Radosevic was the one doing the dirty work for Cibona, the most aggressive player on defense and under the boards. He’s an athletic big man with a good wingspan who enjoys a terrific frame, with superb shoulders and already some nice strength. He’s quick off his feet, and is a reactive player, being very useful providing some consistency inside for a team that often looked a bit disrupted.

However, Radosevic was part of the mess on the offensive end. His eagerness to put the ball on the floor and play off the dribble didn’t help his team at all. If we focus on his development as a player (which is the main point at these categories), it was nice to see him trying new stuff, but there’s a huge load of work ahead of him, because he didn’t look effective at all. Not only are his ball-handling skills still poor, particularly his left hand, but his general body language and coordination needs serious refinement if he wants to become a useful face-up guy, not to mention his extremely inconsistent jumper. On the other hand, to work on his face-up abilities shouldn’t imply to forget the low post. A player with his build should also be developing back-to-the-basket moves to cash in on his physical advantages, but unfortunately we didn’t see any of that in L’Hospitalet.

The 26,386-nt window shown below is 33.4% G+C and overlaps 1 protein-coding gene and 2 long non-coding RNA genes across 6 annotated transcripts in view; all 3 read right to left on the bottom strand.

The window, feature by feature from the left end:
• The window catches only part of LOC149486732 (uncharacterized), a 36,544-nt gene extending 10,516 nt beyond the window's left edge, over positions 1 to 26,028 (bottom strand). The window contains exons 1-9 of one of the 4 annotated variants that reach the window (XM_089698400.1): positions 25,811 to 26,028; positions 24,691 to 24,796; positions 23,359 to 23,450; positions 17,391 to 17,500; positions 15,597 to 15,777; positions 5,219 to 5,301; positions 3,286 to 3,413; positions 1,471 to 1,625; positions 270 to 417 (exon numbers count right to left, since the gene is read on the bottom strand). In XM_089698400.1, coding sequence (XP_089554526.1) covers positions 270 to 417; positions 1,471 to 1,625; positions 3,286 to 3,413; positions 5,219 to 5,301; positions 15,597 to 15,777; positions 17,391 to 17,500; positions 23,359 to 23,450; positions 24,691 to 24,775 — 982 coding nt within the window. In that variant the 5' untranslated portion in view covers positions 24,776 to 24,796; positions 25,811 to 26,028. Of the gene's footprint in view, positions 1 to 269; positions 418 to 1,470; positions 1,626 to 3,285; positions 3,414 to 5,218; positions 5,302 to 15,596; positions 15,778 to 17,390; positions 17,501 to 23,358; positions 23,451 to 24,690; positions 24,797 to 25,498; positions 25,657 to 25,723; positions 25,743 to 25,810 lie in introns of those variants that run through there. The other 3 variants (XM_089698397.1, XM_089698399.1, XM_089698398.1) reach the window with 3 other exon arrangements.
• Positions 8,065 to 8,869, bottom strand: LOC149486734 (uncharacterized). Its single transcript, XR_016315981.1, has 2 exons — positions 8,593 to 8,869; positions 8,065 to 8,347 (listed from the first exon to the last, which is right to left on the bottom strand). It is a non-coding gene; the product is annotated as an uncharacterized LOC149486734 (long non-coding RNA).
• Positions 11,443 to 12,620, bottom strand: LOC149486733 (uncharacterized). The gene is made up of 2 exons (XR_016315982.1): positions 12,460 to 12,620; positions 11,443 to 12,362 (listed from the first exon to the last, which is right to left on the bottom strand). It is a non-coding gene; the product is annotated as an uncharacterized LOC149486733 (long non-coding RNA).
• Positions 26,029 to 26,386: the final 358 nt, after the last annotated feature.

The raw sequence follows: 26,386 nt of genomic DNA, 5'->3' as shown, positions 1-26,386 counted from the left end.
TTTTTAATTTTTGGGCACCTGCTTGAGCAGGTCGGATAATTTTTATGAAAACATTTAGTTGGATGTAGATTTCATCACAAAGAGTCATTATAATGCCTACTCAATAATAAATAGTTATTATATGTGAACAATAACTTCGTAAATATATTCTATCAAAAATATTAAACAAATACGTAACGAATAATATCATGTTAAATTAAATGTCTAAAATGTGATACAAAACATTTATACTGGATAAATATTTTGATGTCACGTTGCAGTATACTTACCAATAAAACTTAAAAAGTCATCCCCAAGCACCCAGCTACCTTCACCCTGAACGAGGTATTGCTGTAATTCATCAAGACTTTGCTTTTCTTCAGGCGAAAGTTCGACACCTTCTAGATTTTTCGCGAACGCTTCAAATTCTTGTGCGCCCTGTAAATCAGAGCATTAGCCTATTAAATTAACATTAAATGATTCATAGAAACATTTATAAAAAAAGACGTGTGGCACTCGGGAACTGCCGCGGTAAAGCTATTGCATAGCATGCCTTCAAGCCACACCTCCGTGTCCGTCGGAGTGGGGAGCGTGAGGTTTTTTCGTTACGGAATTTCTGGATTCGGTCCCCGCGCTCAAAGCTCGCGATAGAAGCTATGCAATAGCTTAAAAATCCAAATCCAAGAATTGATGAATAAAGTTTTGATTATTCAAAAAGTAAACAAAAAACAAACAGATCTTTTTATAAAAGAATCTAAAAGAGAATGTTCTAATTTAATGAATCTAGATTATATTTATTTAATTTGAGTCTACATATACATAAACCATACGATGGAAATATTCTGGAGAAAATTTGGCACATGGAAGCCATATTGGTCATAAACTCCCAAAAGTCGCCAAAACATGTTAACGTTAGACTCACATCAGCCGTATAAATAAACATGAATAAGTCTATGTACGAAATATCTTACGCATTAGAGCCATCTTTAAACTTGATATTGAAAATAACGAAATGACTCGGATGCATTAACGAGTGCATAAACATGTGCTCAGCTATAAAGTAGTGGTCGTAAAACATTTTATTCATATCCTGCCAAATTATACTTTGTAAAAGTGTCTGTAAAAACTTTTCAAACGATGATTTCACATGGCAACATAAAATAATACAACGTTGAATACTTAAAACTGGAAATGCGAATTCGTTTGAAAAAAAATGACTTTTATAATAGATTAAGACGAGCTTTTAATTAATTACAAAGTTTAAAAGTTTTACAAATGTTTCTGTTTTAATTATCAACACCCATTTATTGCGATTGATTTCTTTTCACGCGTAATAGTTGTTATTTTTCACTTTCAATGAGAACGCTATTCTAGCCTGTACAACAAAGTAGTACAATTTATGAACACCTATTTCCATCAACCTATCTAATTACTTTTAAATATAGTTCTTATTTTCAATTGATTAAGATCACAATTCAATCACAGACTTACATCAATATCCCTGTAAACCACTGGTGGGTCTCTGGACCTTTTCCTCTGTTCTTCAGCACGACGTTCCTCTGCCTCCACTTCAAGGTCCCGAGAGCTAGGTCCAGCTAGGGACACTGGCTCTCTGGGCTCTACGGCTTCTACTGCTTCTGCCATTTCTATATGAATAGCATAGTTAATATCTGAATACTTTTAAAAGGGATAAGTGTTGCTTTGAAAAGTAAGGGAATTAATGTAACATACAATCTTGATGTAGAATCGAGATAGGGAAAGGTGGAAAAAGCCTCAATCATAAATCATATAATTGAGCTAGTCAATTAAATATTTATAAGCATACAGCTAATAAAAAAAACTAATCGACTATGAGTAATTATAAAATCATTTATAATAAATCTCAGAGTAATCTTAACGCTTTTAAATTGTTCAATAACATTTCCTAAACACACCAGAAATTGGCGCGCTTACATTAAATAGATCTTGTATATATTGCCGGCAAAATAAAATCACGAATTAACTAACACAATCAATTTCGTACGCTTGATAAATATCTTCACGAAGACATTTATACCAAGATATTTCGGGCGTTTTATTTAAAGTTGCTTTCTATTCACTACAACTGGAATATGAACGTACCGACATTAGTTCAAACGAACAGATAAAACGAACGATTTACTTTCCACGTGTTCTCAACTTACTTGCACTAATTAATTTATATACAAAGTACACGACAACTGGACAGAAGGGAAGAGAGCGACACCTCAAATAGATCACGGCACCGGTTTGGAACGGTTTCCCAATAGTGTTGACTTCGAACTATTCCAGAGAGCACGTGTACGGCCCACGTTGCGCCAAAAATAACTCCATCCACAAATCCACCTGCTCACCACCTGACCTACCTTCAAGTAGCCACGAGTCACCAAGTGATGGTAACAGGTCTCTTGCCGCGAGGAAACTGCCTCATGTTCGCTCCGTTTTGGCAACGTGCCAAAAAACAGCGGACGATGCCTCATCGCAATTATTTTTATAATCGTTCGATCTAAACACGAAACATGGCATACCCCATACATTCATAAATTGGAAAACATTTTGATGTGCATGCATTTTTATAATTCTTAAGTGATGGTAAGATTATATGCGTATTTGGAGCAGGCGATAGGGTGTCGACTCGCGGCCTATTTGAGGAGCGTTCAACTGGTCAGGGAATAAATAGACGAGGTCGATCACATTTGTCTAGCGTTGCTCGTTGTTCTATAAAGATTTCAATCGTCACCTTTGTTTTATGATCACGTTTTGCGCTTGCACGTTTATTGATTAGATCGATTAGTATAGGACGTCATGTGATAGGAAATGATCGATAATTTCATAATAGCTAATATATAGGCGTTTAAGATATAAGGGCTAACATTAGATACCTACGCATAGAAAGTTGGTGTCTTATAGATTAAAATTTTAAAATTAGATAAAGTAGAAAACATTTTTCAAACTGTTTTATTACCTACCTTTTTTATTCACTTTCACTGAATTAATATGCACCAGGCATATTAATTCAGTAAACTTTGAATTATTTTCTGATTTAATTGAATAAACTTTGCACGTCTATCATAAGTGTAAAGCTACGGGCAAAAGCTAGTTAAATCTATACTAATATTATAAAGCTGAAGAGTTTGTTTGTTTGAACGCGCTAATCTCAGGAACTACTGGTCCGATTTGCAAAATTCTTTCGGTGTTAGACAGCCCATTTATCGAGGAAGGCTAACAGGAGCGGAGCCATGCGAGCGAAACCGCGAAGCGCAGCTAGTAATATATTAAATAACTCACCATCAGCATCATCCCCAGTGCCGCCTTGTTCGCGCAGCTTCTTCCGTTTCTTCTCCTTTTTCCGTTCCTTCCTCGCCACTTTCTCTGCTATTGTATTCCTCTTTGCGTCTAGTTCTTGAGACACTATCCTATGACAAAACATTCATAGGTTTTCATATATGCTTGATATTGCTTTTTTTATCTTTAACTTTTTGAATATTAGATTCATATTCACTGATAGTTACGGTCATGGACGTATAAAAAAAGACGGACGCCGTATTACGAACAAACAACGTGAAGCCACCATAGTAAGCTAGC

1990, PG, 6-3, Cibona

Playing more under control than we had seen him doing with Bosnia in the Division B of the U-18 European Championships, Hodzic took advantage of his physical superiority to attack his opponents and split defenses. Showing nice size for his position, solid athleticism, good quickness and already notable strength, there were very few guys who could match his physical profile. Dino proved to be very incisive attacking with his right hand, punishing any ill-advised opponent that left him the opportunity to go that direction. Actually, he shows nice footwork to slash in traffic. Dino is not nearly as dangerous with his off hand, which reduced his effectiveness once the opposing teams started pushing him to his left.

The Bosnian is very hard to stop in transition, but struggles against well structured set defenses. He’s not precisely a distributor, more of a drive and kick passer, and often a bit individualistic. He needs to keep working on his decision making and focus on providing good solutions for his team as a whole. Although able to shoot off the dribble from mid-range distances and enjoying three-point range, Hodzic also needs to gain consistency with his jumper. Solid on defense, often surprisingly aggressive chasing the boards, he’s a pretty active guy.